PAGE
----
An In depth Look at Situational Awareness
As outlined before, the kicking and screaming part of combat are actually the culmination of a long and predictable process. This means that at every step before that happens you will have the opportunity to stop the conflict.
But in order to do this, you need to be aware of the situation and take the correct decision and this is where situational awareness comes in. Situational awareness is every person’s capacity of understanding a specific situation and making the best decision about it. We use soft versions of this skill in everyday life: crossing the street, buying the right type of cheese, choosing the best route to work and so on. However, situational awareness can help you make it out alive out of very dangerous, life-threatening situations. Situational awareness is a skill that soldiers, secret agents and police officers all have and it’s something you will need too.
Situational awareness has five levels of intensity, ranging from complete ignorance to your surroundings to obsessive fear and panic that will render one unable to act. Of course, as with many things in life, it’s better to be somewhere in the high-middle echelons. Here are the five levels:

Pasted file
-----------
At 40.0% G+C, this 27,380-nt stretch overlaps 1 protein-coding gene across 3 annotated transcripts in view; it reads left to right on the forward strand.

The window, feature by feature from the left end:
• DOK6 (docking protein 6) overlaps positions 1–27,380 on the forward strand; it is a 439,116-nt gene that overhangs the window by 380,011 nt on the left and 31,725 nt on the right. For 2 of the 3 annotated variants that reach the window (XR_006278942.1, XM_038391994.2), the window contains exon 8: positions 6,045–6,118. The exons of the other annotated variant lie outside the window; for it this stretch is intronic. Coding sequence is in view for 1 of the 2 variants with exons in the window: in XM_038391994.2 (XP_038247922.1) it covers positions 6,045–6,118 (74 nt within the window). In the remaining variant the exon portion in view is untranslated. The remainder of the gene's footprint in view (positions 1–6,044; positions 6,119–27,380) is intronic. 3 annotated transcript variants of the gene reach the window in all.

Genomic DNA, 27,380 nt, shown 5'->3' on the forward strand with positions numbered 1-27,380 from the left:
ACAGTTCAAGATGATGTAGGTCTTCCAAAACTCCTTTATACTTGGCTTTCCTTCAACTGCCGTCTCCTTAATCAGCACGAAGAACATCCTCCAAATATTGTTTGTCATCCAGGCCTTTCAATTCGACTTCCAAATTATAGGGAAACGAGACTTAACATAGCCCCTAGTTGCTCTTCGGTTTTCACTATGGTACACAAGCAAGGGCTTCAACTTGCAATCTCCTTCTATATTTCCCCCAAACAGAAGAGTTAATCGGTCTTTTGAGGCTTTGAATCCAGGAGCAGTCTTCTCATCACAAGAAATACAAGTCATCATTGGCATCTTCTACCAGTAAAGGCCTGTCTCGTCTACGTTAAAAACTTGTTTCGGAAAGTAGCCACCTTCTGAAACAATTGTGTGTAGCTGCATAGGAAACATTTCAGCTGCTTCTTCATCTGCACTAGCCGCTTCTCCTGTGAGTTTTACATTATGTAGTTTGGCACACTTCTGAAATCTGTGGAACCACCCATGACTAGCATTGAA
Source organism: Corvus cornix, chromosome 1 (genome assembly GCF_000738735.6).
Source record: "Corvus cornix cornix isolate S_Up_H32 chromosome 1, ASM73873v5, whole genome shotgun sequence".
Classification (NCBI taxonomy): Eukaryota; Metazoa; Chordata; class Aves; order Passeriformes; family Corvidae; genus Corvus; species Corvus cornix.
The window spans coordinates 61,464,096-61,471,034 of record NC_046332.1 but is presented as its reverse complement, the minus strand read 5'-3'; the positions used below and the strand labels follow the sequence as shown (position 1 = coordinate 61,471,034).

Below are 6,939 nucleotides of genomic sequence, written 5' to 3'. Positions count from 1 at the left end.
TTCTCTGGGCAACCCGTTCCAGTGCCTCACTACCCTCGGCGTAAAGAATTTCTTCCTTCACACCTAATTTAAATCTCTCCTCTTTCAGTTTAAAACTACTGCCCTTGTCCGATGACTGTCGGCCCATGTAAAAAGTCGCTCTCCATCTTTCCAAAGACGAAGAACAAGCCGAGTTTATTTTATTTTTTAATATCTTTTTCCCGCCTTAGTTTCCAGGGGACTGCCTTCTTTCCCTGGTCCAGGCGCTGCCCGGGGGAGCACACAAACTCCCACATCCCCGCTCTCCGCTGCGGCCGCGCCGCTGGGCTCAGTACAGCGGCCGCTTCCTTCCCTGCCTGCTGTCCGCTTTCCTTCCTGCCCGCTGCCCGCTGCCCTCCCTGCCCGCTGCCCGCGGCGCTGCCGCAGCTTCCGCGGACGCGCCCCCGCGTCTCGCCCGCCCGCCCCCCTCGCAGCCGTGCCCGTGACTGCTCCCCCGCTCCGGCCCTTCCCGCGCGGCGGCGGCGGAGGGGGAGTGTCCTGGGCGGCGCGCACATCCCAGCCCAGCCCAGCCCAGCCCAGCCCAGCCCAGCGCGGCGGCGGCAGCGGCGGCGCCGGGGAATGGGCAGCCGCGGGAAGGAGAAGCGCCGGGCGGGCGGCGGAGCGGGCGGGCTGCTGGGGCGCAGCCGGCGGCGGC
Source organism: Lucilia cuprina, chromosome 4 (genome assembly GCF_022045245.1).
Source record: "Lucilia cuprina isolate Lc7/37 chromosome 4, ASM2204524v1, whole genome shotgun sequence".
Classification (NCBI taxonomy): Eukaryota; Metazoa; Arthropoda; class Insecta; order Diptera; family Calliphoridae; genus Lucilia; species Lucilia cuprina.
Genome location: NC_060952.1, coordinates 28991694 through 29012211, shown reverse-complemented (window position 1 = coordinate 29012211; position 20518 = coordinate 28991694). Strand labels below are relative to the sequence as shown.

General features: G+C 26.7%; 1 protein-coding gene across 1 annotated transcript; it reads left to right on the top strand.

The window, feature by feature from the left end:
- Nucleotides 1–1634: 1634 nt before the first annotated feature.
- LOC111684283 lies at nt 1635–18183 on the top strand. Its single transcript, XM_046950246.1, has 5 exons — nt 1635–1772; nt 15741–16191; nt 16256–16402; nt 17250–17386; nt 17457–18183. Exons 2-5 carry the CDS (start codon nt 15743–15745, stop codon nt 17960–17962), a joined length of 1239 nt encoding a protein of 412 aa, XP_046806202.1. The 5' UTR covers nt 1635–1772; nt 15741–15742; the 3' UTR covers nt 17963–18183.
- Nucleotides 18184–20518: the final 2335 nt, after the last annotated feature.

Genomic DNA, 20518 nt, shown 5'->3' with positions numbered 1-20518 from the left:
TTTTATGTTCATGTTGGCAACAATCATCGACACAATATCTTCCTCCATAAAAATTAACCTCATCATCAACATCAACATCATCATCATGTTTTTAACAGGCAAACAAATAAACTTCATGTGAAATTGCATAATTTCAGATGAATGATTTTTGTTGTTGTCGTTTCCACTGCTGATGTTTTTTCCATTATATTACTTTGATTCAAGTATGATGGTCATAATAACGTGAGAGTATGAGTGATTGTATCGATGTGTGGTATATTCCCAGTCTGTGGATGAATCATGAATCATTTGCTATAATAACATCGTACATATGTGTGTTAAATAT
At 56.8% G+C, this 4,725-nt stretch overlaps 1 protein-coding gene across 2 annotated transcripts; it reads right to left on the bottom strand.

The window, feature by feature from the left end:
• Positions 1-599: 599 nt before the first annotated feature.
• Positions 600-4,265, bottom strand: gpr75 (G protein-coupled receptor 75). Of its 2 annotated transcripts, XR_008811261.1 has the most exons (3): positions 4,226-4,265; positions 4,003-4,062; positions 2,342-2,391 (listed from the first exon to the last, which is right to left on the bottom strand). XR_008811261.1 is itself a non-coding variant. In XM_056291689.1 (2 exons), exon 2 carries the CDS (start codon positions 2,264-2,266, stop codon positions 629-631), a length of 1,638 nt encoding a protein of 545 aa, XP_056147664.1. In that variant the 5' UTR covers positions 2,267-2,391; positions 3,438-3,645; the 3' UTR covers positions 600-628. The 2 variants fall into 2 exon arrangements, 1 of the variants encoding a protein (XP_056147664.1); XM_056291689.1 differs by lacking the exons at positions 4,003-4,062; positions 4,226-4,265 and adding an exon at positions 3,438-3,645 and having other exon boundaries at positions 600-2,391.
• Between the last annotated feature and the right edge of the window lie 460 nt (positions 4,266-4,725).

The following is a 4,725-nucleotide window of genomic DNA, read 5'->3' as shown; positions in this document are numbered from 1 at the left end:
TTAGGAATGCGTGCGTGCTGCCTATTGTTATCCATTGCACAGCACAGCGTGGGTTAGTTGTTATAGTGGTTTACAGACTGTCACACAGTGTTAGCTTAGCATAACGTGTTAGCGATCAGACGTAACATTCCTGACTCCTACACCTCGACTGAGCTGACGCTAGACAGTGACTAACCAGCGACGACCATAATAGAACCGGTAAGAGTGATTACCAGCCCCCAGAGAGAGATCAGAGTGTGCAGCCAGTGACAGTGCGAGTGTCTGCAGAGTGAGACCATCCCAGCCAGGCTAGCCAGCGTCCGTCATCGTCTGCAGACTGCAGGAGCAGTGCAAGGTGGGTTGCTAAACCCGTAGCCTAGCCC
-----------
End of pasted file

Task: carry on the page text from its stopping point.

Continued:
Level 1: you’re completely “tuned out”, meaning you have no awareness of what’s around you. As far as you’re concerned, an armed guy might attack you there and then.
Level 2: this is the lowest level of active awareness, but it won’t give you much of an advantage except noticing clear dangers coming your way.
Level 3: At this point, you’re a bit more aware of what’s happening around you. You are focused, but if you’re not properly trained, you will tire quickly. This is where you need to start working on your situational awareness “stamina”.
Level 4: This is a level of high alert. You are paying attention to each and every detail and nothing could surprise you. The adrenaline rush will keep you on your toes and will give you the edge.
Level 5: This is the burnout phase. You are so shocked and afraid that you’re blocked. In this case you’re even more of a sitting duck than at Level 1.
Goes without saying that you should be always at Level 2 and ready to switch gear to 3 and 4. The most important thing is to be able to maintain a level of awareness, not simply achieve it.
In order to easily circulate between Levels 2, 3 and 4, you need to train. Training requires a bit of a paranoid attitude on your behalf at start, until your brain and your body gets used to it. This means looking at everything critically, even at the most basic things you run into on the street: building, people, roads. This doesn’t mean you have to attack people, but always be ready to react and don’t take anything for granted. In other words, fight your embedded assumption that everything is normal.